For manufacturing companies, it is essential to implement a robust POP policy across multiple retail channels. It promotes consistency of the minimum price that retailers can promote a particular product in the category. Not only does this guarantee the manufacturer`s brand identity, but it also prevents the trade from evading fierce price wars. MAP guidelines can help create a level playing field for small businesses that want to introduce specific segments or categories with their own products. Over the years, brands have been preparing to use both online and stationary stores to market their products on several product attributes. Through a POP pricing policy, they would be more interested in taking an omni-channel approach to marketing their products primarily at the store level, rather than relying exclusively on online channels, where price is a more important purchasing factor. When defining a DIRECTIVE on POPs, it is important for sellers to design the directive according to its conditions, guidelines and needs. It is customary for companies to simply use a model on the Internet and use the same criteria as those on which their map policy is based. Such an approach allows producing companies to execute guidelines that, for the sector or scenario in which they operate, are illegal or irrelevant or that affect their brand and market value. On the other hand, developing a map policy that is consistent with your business ensures that manufacturers understand the legal terminology and impact of infringements.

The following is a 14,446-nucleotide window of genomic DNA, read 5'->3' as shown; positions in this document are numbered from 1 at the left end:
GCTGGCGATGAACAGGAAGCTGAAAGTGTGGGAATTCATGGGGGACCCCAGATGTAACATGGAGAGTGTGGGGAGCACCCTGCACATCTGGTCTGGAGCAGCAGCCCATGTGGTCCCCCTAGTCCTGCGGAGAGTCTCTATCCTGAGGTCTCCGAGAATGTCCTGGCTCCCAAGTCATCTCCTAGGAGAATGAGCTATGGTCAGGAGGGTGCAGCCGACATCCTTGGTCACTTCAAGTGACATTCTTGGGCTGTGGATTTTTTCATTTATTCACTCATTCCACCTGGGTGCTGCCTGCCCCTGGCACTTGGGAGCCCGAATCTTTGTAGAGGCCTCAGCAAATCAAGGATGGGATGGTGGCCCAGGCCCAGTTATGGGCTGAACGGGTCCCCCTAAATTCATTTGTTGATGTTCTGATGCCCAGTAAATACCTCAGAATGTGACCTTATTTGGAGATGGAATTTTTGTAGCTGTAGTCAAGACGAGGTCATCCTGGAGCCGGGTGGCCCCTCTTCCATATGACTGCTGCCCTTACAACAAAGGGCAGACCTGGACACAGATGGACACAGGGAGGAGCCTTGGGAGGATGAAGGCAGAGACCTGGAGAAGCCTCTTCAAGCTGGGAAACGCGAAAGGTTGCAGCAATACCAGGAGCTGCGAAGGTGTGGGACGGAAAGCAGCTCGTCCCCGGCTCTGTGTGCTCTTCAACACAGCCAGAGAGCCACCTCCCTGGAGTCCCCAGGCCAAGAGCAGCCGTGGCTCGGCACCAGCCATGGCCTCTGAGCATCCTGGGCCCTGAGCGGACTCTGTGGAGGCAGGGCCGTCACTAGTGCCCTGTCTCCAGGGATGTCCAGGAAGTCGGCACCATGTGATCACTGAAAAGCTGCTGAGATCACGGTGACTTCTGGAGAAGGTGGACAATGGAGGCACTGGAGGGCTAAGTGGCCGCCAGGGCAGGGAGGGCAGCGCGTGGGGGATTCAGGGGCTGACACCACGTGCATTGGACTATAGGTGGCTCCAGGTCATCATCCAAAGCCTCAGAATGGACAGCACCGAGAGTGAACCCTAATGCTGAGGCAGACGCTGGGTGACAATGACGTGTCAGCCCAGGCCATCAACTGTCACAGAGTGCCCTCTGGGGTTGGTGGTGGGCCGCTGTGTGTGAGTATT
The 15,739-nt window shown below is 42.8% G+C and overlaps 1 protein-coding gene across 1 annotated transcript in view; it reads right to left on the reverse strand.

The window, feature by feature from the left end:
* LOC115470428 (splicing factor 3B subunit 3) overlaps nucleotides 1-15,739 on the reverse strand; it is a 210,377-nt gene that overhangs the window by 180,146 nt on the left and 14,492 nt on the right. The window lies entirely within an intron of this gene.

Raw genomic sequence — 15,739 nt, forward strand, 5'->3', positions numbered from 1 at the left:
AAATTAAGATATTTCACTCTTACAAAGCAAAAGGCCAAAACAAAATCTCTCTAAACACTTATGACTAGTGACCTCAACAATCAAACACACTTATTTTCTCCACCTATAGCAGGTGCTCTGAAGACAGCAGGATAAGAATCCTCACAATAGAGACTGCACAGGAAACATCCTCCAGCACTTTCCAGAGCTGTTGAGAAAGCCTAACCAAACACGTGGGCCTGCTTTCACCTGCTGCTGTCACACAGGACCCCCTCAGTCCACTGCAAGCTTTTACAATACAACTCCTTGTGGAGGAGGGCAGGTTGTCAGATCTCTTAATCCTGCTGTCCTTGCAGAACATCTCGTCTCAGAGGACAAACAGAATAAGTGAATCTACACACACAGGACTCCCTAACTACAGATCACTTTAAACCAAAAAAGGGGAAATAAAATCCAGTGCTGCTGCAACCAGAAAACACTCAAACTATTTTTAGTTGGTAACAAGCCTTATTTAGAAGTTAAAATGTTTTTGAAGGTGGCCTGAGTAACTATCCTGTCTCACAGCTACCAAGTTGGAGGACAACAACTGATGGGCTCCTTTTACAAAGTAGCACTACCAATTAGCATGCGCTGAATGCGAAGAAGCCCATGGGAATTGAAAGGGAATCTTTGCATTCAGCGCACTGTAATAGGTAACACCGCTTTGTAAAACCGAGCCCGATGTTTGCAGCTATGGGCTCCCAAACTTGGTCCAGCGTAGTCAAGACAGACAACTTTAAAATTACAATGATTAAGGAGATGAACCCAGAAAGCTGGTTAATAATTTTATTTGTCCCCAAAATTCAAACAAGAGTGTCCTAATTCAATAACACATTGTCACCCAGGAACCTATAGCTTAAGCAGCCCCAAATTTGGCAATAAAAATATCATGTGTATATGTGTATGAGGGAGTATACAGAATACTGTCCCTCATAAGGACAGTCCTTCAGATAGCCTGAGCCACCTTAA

This can contribute to the more effective implementation of POP policies. Unauthorized sellers need a different approach than authorized sellers. If you identify a MAP breach attributed to a seller you don`t recognize, you must first discover the seller`s information and contact them. Find out who they are, why they`re selling your product — even better from where they found it — and let them know about your map policy. The best scenario is that the seller is legitimate, but is not allowed, and you convert them into a member of your dealer network. In the worst case, it is counterfeits or stolen goods, and you must take legal action. These proposals to implement POPs through an «agreement» or «collaboration» with resellers and the use of MAP to enforce product prices can have an intuitive appeal. Indeed, several POP models available online are called «agreements» between the manufacturer and the dealer. But I warn you, these proposals, if implemented, could pose a significant risk in terms of cartels and abuse of dominance, which could expose companies to serious and costly liability.